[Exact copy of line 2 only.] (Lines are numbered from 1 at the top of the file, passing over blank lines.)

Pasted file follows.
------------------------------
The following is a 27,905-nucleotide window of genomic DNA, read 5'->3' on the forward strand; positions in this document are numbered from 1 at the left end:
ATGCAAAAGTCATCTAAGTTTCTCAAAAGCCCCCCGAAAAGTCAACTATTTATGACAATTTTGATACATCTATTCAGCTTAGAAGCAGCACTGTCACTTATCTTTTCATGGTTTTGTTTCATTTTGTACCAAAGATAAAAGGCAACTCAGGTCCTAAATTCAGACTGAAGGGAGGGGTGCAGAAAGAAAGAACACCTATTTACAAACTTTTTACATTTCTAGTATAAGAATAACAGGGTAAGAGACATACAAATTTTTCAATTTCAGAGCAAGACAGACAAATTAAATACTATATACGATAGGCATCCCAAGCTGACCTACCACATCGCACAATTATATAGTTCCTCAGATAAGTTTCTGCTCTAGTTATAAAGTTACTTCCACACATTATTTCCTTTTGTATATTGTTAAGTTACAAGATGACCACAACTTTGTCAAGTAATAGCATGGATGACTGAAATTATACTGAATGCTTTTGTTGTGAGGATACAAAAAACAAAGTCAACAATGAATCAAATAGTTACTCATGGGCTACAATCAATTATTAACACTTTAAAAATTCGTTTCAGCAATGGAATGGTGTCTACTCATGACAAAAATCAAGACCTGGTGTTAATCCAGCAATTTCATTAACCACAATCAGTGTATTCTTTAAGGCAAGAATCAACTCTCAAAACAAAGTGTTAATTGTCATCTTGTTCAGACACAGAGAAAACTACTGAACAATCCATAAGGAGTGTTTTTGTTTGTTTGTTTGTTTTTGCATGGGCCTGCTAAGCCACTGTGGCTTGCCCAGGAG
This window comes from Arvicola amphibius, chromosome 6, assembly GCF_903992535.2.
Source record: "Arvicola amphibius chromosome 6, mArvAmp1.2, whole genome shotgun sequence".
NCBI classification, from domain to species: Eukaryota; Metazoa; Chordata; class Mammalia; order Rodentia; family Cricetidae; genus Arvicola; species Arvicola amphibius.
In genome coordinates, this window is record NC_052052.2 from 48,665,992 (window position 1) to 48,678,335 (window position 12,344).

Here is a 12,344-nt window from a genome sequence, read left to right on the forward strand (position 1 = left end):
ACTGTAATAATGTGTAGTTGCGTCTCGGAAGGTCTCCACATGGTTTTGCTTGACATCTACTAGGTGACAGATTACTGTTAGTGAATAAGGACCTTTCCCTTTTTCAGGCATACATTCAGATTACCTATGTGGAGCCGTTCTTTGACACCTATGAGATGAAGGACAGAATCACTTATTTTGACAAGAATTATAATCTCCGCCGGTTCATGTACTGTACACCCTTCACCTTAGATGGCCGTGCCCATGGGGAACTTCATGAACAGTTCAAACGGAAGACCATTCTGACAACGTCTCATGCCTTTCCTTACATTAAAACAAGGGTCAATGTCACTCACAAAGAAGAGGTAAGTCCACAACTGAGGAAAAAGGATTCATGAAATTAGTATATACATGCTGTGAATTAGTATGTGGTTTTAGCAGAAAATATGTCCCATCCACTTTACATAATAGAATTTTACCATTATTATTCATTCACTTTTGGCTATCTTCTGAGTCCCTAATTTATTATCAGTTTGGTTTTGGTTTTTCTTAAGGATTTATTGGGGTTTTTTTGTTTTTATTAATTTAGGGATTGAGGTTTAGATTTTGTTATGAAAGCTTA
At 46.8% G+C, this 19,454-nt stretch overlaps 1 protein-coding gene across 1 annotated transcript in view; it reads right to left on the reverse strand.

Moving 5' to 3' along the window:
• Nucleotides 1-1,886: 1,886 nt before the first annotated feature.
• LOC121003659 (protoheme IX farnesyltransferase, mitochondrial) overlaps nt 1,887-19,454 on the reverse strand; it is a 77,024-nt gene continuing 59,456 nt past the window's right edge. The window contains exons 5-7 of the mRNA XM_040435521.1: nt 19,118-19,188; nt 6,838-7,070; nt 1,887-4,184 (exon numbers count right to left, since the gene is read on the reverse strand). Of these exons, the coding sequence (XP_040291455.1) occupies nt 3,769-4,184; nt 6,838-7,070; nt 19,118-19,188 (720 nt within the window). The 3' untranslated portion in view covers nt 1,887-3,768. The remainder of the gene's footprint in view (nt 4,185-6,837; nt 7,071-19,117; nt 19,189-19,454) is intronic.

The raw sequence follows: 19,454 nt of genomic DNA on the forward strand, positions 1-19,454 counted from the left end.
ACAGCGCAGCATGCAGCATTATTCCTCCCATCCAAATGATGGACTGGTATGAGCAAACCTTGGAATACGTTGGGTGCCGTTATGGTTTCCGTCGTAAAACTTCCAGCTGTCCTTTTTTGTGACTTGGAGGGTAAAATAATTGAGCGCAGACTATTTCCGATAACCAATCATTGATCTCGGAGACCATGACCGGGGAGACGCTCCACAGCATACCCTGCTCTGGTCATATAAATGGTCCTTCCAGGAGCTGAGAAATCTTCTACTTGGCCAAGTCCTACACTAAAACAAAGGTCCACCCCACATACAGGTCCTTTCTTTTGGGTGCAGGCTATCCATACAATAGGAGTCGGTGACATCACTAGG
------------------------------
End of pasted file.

ATGCAAAAGTCATCTAAGTTTCTCAAAAGCCCCCCGAAAAGTCAACTATTTATGACAATTTTGATACATCTATTCAGCTTAGAAGCAGCACTGTCACTTATCTTTTCATGGTTTTGTTTCATTTTGTACCAAAGATAAAAGGCAACTCAGGTCCTAAATTCAGACTGAAGGGAGGGGTGCAGAAAGAAAGAACACCTATTTACAAACTTTTTACATTTCTAGTATAAGAATAACAGGGTAAGAGACATACAAATTTTTCAATTTCAGAGCAAGACAGACAAATTAAATACTATATACGATAGGCATCCCAAGCTGACCTACCACATCGCACAATTATATAGTTCCTCAGATAAGTTTCTGCTCTAGTTATAAAGTTACTTCCACACATTATTTCCTTTTGTATATTGTTAAGTTACAAGATGACCACAACTTTGTCAAGTAATAGCATGGATGACTGAAATTATACTGAATGCTTTTGTTGTGAGGATACAAAAAACAAAGTCAACAATGAATCAAATAGTTACTCATGGGCTACAATCAATTATTAACACTTTAAAAATTCGTTTCAGCAATGGAATGGTGTCTACTCATGACAAAAATCAAGACCTGGTGTTAATCCAGCAATTTCATTAACCACAATCAGTGTATTCTTTAAGGCAAGAATCAACTCTCAAAACAAAGTGTTAATTGTCATCTTGTTCAGACACAGAGAAAACTACTGAACAATCCATAAGGAGTGTTTTTGTTTGTTTGTTTGTTTTTGCATGGGCCTGCTAAGCCACTGTGGCTTGCCCAGGAG